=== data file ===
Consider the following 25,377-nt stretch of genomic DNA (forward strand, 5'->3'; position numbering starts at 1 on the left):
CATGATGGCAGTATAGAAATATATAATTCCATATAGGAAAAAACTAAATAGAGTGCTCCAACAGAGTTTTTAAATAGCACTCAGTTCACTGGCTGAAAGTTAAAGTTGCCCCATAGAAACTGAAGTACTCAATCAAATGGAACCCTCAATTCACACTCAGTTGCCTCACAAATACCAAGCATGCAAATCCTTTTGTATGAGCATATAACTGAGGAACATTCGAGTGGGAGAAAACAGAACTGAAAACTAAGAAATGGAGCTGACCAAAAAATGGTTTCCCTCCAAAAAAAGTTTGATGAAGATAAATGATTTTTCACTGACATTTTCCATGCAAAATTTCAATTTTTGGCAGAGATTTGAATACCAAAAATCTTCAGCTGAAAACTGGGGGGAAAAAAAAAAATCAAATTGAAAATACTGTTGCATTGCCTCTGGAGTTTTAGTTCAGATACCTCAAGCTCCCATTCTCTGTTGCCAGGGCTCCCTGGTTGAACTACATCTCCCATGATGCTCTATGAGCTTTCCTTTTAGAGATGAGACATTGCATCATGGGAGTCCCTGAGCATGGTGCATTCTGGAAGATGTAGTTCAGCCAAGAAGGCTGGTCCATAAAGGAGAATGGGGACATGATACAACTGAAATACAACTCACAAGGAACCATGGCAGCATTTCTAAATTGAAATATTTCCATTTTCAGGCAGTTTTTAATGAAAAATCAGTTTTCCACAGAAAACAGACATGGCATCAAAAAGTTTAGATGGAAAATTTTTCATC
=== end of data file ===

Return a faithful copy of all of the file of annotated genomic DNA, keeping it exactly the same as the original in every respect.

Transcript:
Consider the following 25,377-nt stretch of genomic DNA (forward strand, 5'->3'; position numbering starts at 1 on the left):
CATGATGGCAGTATAGAAATATATAATTCCATATAGGAAAAAACTAAATAGAGTGCTCCAACAGAGTTTTTAAATAGCACTCAGTTCACTGGCTGAAAGTTAAAGTTGCCCCATAGAAACTGAAGTACTCAATCAAATGGAACCCTCAATTCACACTCAGTTGCCTCACAAATACCAAGCATGCAAATCCTTTTGTATGAGCATATAACTGAGGAACATTCGAGTGGGAGAAAACAGAACTGAAAACTAAGAAATGGAGCTGACCAAAAAATGGTTTCCCTCCAAAAAAAGTTTGATGAAGATAAATGATTTTTCACTGACATTTTCCATGCAAAATTTCAATTTTTGGCAGAGATTTGAATACCAAAAATCTTCAGCTGAAAACTGGGGGGAAAAAAAAAAATCAAATTGAAAATACTGTTGCATTGCCTCTGGAGTTTTAGTTCAGATACCTCAAGCTCCCATTCTCTGTTGCCAGGGCTCCCTGGTTGAACTACATCTCCCATGATGCTCTATGAGCTTTCCTTTTAGAGATGAGACATTGCATCATGGGAGTCCCTGAGCATGGTGCATTCTGGAAGATGTAGTTCAGCCAAGAAGGCTGGTCCATAAAGGAGAATGGGGACATGATACAACTGAAATACAACTCACAAGGAACCATGGCAGCATTTCTAAATTGAAATATTTCCATTTTCAGGCAGTTTTTAATGAAAAATCAGTTTTCCACAGAAAACAGACATGGCATCAAAAAGTTTAGATGGAAAATTTTTCATC